The only thing worse than the screams of a patient undergoing surgery without enough anesthesia are the terror-stricken faces of those awaiting their turn, a 51-year-old orthopedic surgeon says.
When the Israeli bombing intensifies and the wounded swamp the Gaza City hospitals where Dr. Nidal Abed works, he treats patients wherever he can — on the floor, in the corridors, in rooms crammed with 10 patients instead of two. Without enough medical supplies, Abed makes do with whatever he can find – clothes for bandages, vinegar for antiseptic, sewing needles for surgical ones.
Hospitals in the Gaza Strip are nearing collapse under the Israeli blockade that cut power and deliveries of food and other necessities to the territory. They lack clean water. They are running out of basic items for easing pain and preventing infections. Fuel for their generators is dwindling.
Israel began its bombing campaign after Hamas militants surged across the border on Oct. 7 and killed more than 1,400 people, mostly civilians, and abducted more than 200 others. Israel's offensive has devastated neighborhoods, shuttered five hospitals, killed thousands and wounded more people than its remaining health facilities can handle.
"We have a shortage of everything, and we are dealing with very complex surgeries," Abed, who works with Doctors Without Borders, told The Associated Press from Al Quds Hospital. The medical center is still treating hundreds of patients in defiance of an evacuation order the Israeli military gave Friday. Some 10,000 Palestinians displaced by the bombing have also taken refuge in the hospital compound.
"These people are all terrified, and so am I," the surgeon said. "But there is no way we'll evacuate."
The first food, water and medicine trickled into Gaza from Egypt Saturday after being stalled on the border for days. Four trucks in the 20-truck aid convoy were carrying drugs and medical supplies, the World Health Organization said. Aid workers and doctors warned it was not nearly enough to address Gaza's spiraling humanitarian crisis.
"It's a nightmare. If more aid doesn't come in, I fear we'll get to the point where going to a hospital will do more harm than good," Mehdat Abbas, an official in the Hamas-run Health Ministry, said.
Across the territory's hospitals, ingenuity is being put to the test. Abed used household vinegar from the corner store as disinfectant until the stores ran out, he said. Too many doctors had the same idea. Now, he cleans wounds with a mixture of saline and the polluted water that trickles from taps because Israel cut off the water.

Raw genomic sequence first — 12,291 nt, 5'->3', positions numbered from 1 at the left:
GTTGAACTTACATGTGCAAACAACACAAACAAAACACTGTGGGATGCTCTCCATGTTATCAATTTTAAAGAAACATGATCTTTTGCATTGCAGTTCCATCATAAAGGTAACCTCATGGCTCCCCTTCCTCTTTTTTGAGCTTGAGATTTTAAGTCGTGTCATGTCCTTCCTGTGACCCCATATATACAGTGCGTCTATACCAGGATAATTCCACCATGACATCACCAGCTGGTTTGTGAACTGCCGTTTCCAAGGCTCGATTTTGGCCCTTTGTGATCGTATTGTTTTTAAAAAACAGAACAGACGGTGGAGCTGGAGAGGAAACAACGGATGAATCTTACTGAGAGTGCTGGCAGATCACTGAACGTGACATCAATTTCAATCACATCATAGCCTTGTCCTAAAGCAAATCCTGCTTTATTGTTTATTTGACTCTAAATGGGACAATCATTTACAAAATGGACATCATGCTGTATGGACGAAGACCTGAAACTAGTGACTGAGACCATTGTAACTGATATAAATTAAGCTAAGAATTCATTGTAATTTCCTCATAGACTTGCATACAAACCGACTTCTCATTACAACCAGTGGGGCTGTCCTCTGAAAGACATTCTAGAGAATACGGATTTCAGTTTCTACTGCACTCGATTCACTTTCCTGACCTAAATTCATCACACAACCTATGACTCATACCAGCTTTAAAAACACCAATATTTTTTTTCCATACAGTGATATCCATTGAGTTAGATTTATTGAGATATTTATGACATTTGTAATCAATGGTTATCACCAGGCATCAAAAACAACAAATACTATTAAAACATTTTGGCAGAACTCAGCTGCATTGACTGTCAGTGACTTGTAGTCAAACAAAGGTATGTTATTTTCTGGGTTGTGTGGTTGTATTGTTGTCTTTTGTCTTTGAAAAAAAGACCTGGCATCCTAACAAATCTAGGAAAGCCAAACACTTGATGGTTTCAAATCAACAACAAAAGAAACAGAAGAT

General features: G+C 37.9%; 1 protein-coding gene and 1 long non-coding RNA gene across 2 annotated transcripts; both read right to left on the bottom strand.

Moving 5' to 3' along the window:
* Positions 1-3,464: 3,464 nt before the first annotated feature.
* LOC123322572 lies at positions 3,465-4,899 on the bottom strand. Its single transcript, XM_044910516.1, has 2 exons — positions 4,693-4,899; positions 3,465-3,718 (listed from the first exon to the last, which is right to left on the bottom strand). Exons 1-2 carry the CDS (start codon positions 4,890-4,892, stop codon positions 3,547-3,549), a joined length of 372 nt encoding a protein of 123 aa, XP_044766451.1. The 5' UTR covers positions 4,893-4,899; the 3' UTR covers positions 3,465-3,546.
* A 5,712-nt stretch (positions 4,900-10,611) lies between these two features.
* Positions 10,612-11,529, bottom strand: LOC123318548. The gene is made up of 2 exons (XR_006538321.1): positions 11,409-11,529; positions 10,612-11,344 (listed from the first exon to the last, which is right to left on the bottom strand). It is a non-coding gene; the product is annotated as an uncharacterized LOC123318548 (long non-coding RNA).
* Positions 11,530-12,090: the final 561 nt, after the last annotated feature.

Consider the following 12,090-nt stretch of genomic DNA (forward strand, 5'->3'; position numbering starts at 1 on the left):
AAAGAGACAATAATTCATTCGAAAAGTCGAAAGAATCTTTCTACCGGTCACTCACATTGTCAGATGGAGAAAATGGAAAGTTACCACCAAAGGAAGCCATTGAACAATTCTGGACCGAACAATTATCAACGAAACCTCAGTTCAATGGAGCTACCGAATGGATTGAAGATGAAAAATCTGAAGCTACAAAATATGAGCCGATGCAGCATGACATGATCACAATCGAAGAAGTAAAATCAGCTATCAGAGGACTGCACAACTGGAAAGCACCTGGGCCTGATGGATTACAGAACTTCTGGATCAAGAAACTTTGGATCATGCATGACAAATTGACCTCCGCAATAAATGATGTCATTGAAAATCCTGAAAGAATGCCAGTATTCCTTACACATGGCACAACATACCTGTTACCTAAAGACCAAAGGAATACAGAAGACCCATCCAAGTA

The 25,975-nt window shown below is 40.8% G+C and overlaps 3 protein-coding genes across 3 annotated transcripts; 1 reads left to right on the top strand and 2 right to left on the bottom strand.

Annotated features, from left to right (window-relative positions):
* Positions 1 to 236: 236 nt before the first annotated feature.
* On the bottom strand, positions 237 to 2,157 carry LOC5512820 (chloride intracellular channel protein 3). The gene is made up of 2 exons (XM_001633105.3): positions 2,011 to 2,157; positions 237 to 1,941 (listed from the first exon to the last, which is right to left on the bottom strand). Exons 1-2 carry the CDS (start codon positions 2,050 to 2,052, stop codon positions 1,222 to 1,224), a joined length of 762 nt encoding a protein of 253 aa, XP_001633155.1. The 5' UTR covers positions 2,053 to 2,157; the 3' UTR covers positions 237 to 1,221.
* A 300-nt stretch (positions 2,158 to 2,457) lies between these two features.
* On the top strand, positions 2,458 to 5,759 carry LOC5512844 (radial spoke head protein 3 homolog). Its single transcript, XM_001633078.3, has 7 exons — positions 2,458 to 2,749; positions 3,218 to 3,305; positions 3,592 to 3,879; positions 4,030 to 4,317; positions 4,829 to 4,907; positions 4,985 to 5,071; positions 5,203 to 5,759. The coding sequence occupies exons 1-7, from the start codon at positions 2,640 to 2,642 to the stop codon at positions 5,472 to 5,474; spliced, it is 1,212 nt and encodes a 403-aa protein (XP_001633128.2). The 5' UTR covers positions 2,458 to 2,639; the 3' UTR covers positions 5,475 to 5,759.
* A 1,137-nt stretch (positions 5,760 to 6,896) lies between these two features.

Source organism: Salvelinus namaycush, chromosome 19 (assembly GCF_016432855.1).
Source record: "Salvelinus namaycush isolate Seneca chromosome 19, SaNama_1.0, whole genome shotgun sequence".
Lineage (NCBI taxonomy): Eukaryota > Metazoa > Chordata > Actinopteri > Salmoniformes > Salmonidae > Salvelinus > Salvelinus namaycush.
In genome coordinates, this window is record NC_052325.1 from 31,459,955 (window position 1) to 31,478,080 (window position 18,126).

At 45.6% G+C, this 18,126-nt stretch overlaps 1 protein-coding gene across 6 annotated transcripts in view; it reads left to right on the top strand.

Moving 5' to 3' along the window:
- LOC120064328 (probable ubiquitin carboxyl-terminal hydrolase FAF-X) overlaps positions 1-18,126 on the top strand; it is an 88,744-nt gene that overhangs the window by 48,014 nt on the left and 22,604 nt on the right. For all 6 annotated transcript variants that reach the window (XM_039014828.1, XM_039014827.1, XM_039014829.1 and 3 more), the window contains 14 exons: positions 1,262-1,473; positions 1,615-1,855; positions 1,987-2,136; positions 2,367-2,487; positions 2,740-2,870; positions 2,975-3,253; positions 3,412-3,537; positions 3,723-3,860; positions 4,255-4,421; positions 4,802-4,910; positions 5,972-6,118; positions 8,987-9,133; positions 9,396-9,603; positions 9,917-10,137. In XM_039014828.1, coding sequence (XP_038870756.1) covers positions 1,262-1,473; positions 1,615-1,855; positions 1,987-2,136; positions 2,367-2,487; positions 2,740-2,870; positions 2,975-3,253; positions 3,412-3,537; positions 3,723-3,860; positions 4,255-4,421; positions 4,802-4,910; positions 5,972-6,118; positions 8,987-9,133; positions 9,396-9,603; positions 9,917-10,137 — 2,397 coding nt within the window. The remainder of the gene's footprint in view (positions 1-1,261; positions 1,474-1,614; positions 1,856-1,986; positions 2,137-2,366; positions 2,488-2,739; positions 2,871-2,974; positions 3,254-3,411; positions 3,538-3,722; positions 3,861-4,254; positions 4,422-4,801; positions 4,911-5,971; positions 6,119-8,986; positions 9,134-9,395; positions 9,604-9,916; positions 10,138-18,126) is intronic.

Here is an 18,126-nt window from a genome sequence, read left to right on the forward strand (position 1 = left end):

A shortage of surgical supplies forced some staff to use sewing needles to stitch wounds, which Abed said can damage tissue. A shortage of bandages forced medics to wrap clothes around large burns, which he said can cause infections. A shortage of orthopedic implants forced Abed to use screws that don't fit his patients' bones. There are not enough antibiotics, so he gives single pills rather than multiple courses to patients suffering terrible bacterial infections.
"We are doing what we can to stabilize the patients, to control the situation," he said. "People are dying because of this."
When Israel cut fuel to the territory's sole power plant two weeks ago, Gaza's rumbling generators kicked in to keep life-support equipment running in hospitals.
Authorities are desperately scrounging up diesel to keep them going. United Nations agencies are distributing their remaining stocks. Motorists are emptying their gas tanks.
In some hospitals, the lights have already switched off. At Nasser Hospital in the southern city of Khan Younis this week, nurses and surgical assistants held their iPhones over the operating table, guiding the surgeons with the flashlights as they snipped.
At Shifa Hospital, Gaza's biggest, where Abed also worked this week, the intensive care unit runs on generators, but most other wards are without power. Air conditioning is a bygone luxury. Abed catches beads of sweat dripping from his patients' foreheads as he operates.
People wounded in the airstrikes are overwhelming the facilities. Hospitals don't have enough beds for them.
"Even a normal hospital with equipment would not be able to deal with what we're facing," Abed said. "It would collapse."
Shifa Hospital — with a maximum capacity of 700 people — is treating 5,000 people, general director Mohammed Abu Selmia says. Lines of patients, some in critical condition, snake out of operating rooms. The wounded lie on floors or on gurneys, sometimes stained with the blood of previous patients. Doctors operate in crowded corridors filled with moans.
The scenes — infants arriving alone to intensive care because no one else in their family survived, patients awake and grimacing in pain during surgeries — have traumatized Abed into numbness.
But what still pains him is having to choose which patients to prioritize.
"You have to decide," he said. "Because you know that many will not make it." (VOA/FK)